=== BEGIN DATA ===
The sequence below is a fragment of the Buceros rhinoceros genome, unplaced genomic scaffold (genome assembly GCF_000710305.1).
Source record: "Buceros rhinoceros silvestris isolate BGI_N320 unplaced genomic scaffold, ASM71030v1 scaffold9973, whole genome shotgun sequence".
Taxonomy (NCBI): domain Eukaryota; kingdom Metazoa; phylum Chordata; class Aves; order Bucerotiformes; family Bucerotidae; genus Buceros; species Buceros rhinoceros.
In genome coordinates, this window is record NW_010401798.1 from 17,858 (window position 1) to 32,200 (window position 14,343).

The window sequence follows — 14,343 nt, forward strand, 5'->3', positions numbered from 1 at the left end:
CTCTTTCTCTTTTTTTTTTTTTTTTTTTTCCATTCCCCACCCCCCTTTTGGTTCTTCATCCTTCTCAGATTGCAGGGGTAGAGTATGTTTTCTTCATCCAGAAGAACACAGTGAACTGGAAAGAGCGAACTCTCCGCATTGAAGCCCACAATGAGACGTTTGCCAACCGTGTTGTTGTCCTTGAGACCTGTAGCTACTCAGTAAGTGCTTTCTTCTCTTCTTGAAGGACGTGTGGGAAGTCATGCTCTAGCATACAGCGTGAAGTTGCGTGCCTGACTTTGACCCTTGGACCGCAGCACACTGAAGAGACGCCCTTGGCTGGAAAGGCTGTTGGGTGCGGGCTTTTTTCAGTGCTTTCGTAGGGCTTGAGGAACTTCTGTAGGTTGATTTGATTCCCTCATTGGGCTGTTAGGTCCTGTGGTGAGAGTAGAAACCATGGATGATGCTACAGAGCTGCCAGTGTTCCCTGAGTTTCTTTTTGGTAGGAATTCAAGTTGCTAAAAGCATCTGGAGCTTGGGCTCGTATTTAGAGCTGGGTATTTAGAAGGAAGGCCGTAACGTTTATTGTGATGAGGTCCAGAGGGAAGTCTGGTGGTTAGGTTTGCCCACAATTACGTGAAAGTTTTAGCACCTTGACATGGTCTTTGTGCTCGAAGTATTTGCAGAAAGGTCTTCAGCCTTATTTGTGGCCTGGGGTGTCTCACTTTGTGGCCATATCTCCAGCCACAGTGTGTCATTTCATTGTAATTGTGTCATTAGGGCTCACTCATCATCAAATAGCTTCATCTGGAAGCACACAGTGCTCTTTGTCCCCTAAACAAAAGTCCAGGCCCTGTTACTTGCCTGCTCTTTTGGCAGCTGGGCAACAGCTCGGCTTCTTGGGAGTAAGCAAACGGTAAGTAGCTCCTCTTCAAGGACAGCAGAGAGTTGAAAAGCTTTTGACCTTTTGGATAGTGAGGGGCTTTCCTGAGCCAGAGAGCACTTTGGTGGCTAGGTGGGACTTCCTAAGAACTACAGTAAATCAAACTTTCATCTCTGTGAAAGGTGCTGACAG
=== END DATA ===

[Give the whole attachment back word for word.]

The sequence below is a fragment of the Buceros rhinoceros genome, unplaced genomic scaffold (genome assembly GCF_000710305.1).
Source record: "Buceros rhinoceros silvestris isolate BGI_N320 unplaced genomic scaffold, ASM71030v1 scaffold9973, whole genome shotgun sequence".
Taxonomy (NCBI): domain Eukaryota; kingdom Metazoa; phylum Chordata; class Aves; order Bucerotiformes; family Bucerotidae; genus Buceros; species Buceros rhinoceros.
In genome coordinates, this window is record NW_010401798.1 from 17,858 (window position 1) to 32,200 (window position 14,343).

The window sequence follows — 14,343 nt, forward strand, 5'->3', positions numbered from 1 at the left end:
CTCTTTCTCTTTTTTTTTTTTTTTTTTTTCCATTCCCCACCCCCCTTTTGGTTCTTCATCCTTCTCAGATTGCAGGGGTAGAGTATGTTTTCTTCATCCAGAAGAACACAGTGAACTGGAAAGAGCGAACTCTCCGCATTGAAGCCCACAATGAGACGTTTGCCAACCGTGTTGTTGTCCTTGAGACCTGTAGCTACTCAGTAAGTGCTTTCTTCTCTTCTTGAAGGACGTGTGGGAAGTCATGCTCTAGCATACAGCGTGAAGTTGCGTGCCTGACTTTGACCCTTGGACCGCAGCACACTGAAGAGACGCCCTTGGCTGGAAAGGCTGTTGGGTGCGGGCTTTTTTCAGTGCTTTCGTAGGGCTTGAGGAACTTCTGTAGGTTGATTTGATTCCCTCATTGGGCTGTTAGGTCCTGTGGTGAGAGTAGAAACCATGGATGATGCTACAGAGCTGCCAGTGTTCCCTGAGTTTCTTTTTGGTAGGAATTCAAGTTGCTAAAAGCATCTGGAGCTTGGGCTCGTATTTAGAGCTGGGTATTTAGAAGGAAGGCCGTAACGTTTATTGTGATGAGGTCCAGAGGGAAGTCTGGTGGTTAGGTTTGCCCACAATTACGTGAAAGTTTTAGCACCTTGACATGGTCTTTGTGCTCGAAGTATTTGCAGAAAGGTCTTCAGCCTTATTTGTGGCCTGGGGTGTCTCACTTTGTGGCCATATCTCCAGCCACAGTGTGTCATTTCATTGTAATTGTGTCATTAGGGCTCACTCATCATCAAATAGCTTCATCTGGAAGCACACAGTGCTCTTTGTCCCCTAAACAAAAGTCCAGGCCCTGTTACTTGCCTGCTCTTTTGGCAGCTGGGCAACAGCTCGGCTTCTTGGGAGTAAGCAAACGGTAAGTAGCTCCTCTTCAAGGACAGCAGAGAGTTGAAAAGCTTTTGACCTTTTGGATAGTGAGGGGCTTTCCTGAGCCAGAGAGCACTTTGGTGGCTAGGTGGGACTTCCTAAGAACTACAGTAAATCAAACTTTCATCTCTGTGAAAGGTGCTGACAG